How does knowing the truth make us free? When we know what is true, we can clearly see that which is false. Truth shows us sin for what it really is: destructive, debilitating, burdensome. We can be free of it. We don’t have to give in to it any longer, now that we are a new creation in Christ (Rom. 6:18). We are no longer enslaved by sin, unless we allow ourselves to be. “Everyone who sins is a slave to sin” (John 8:34). Whatever you give in to is what you are enslaved to. We can be slaves to sin, or slaves to righteousness (Rom. 6:20-22). The choice is ours. To the child of God it should be obvious what to choose – the result of sin is death, but the result of righteousness is holiness and abundant, eternal life.
The Pharisees here thought they were free (c.f. John 8:33). But in reality they were enslaved to the attitudes of their culture – pride, superiority, looking the part, “having a form of godliness but denying its power” (2 Tim. 3:5). A life lived in submission to God is a life of true freedom. For His yoke is easy and His burden is light (Matt. 11:30).

Sunday, February 14, 2010

Light of the world

“When Jesus spoke again to the people, He said, “I am the light of the world. Whoever follows me will never walk in darkness, but will have the light of life.” John 8:12
The mention of Jesus being light occurs frequently in John’s gospel (c.f. John 1) and his first epistle (c.f. 1John 1). Jesus is the light, and it is no wonder that light was the first thing He created (Gen. 1:3). He is also the light that is in heaven (Rev. 21:23, Rev. 22:5).
In the light everything can be clearly seen for what it is. In the light we can see where we are going. But in the darkness, every step is treacherous.
With Jesus as the light in our life, we don’t have to stumble around in the dark looking for fulfilment in life. We might still trip up (i.e. sin) occasionally, but we can see well enough to catch ourselves, and ultimately to avoid those things that would trip us. In the dark it’s easy to become disoriented. But in the light the Lord is able to lead us in straight paths.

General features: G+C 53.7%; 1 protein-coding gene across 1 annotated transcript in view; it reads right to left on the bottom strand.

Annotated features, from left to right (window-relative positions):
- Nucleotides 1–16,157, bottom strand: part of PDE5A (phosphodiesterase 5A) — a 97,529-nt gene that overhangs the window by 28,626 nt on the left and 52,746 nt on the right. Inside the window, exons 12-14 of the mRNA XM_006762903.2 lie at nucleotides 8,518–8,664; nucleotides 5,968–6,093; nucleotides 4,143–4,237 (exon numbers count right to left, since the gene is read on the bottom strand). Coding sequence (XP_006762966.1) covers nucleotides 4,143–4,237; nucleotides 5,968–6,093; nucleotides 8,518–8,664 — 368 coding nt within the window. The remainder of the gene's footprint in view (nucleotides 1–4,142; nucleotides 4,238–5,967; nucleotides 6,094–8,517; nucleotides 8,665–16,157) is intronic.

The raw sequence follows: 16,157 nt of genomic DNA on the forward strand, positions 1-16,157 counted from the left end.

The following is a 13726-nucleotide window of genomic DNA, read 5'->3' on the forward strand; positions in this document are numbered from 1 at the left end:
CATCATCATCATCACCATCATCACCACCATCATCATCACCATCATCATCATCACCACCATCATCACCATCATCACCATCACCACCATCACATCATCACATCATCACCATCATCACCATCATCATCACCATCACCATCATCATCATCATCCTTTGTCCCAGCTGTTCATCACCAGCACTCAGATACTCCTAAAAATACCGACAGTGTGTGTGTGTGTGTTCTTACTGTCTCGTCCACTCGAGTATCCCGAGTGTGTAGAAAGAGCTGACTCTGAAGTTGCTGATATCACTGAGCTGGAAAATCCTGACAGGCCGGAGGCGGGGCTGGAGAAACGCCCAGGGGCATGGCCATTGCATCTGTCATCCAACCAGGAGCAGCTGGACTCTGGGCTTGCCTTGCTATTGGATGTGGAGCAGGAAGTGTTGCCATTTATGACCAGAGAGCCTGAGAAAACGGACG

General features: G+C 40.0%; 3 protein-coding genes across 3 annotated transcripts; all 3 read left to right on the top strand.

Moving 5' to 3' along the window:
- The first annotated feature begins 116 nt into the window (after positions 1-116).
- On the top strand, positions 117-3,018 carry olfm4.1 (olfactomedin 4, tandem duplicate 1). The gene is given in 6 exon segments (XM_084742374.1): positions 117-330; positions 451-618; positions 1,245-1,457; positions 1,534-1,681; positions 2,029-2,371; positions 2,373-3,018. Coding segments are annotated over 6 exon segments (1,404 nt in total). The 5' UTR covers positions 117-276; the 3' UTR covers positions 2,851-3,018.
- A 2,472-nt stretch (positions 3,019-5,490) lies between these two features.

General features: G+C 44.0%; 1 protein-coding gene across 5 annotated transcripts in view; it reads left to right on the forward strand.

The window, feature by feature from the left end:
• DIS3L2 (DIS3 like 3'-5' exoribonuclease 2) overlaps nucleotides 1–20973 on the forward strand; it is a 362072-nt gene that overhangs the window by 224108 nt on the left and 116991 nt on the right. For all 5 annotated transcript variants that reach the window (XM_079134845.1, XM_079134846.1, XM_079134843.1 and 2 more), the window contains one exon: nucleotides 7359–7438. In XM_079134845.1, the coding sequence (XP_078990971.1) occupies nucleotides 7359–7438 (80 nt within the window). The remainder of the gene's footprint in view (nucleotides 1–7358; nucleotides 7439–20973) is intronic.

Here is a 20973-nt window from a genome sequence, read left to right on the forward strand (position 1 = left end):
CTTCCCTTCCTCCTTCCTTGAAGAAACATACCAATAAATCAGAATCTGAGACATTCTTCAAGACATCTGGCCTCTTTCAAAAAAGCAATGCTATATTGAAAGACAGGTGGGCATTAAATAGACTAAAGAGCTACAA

Saturday, February 13, 2010

God's love

“Praise be to God, who has not rejected my prayer or withheld His love from me.” Psalm 66:20
Somehow the average person on the street has got the idea, from Christians or from portrayal of Christians, that God hates them. Nothing could be further from the truth. God loves us all – this is why He sent His own Son to die in our place (Rom. 5:8, 1 John 4:9). To be sure, He hates our sin and He must judge our sin if we don’t come to Christ to have it forgiven, but it pains Him to do so. Only when our sins are removed through our coming to faith in Christ, can God show the full extent of His love towards us.
God’s love is the most powerful force in the universe. Nothing at all – spiritual or physical – is able to separate us from God’s love (Rom. 8:38-39). His love is ‘poured out’ for us (Rom. 5:5) – or is spilling over, overflowing. Our hearts cannot contain the love God has for us. Love is the essence of God’s character (1 John 4:8, 1 John 4:16). He cannot remove His love from us, because that would be to remove Himself – and He has promised to never leave us.